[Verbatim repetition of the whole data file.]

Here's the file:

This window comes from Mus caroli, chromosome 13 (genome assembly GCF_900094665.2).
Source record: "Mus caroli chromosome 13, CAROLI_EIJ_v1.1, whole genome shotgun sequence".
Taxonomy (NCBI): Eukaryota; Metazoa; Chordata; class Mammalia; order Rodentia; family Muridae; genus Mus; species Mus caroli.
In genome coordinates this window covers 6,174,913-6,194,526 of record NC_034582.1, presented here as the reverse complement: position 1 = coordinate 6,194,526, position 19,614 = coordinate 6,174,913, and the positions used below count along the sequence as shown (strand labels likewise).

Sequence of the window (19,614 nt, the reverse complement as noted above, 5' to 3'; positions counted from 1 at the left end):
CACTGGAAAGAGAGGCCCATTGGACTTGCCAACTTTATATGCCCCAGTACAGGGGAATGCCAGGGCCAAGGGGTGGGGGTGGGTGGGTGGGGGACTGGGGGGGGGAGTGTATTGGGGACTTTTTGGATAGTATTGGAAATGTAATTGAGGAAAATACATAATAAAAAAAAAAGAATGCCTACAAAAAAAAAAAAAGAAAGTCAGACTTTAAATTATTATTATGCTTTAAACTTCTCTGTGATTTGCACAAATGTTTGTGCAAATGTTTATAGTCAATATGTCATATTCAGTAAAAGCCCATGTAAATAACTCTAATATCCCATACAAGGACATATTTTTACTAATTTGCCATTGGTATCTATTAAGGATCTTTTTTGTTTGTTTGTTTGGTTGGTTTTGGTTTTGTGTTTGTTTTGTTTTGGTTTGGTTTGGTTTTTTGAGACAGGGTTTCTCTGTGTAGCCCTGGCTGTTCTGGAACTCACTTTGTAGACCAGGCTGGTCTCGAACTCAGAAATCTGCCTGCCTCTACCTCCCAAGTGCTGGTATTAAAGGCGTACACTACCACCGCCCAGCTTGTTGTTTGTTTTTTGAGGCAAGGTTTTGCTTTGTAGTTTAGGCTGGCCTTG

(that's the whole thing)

This window comes from Mus caroli, chromosome 13 (genome assembly GCF_900094665.2).
Source record: "Mus caroli chromosome 13, CAROLI_EIJ_v1.1, whole genome shotgun sequence".
Taxonomy (NCBI): Eukaryota; Metazoa; Chordata; class Mammalia; order Rodentia; family Muridae; genus Mus; species Mus caroli.
In genome coordinates this window covers 6,174,913-6,194,526 of record NC_034582.1, presented here as the reverse complement: position 1 = coordinate 6,194,526, position 19,614 = coordinate 6,174,913, and the positions used below count along the sequence as shown (strand labels likewise).

Sequence of the window (19,614 nt, the reverse complement as noted above, 5' to 3'; positions counted from 1 at the left end):
CACTGGAAAGAGAGGCCCATTGGACTTGCCAACTTTATATGCCCCAGTACAGGGGAATGCCAGGGCCAAGGGGTGGGGGTGGGTGGGTGGGGGACTGGGGGGGGGAGTGTATTGGGGACTTTTTGGATAGTATTGGAAATGTAATTGAGGAAAATACATAATAAAAAAAAAAGAATGCCTACAAAAAAAAAAAAAGAAAGTCAGACTTTAAATTATTATTATGCTTTAAACTTCTCTGTGATTTGCACAAATGTTTGTGCAAATGTTTATAGTCAATATGTCATATTCAGTAAAAGCCCATGTAAATAACTCTAATATCCCATACAAGGACATATTTTTACTAATTTGCCATTGGTATCTATTAAGGATCTTTTTTGTTTGTTTGTTTGGTTGGTTTTGGTTTTGTGTTTGTTTTGTTTTGGTTTGGTTTGGTTTTTTGAGACAGGGTTTCTCTGTGTAGCCCTGGCTGTTCTGGAACTCACTTTGTAGACCAGGCTGGTCTCGAACTCAGAAATCTGCCTGCCTCTACCTCCCAAGTGCTGGTATTAAAGGCGTACACTACCACCGCCCAGCTTGTTGTTTGTTTTTTGAGGCAAGGTTTTGCTTTGTAGTTTAGGCTGGCCTTG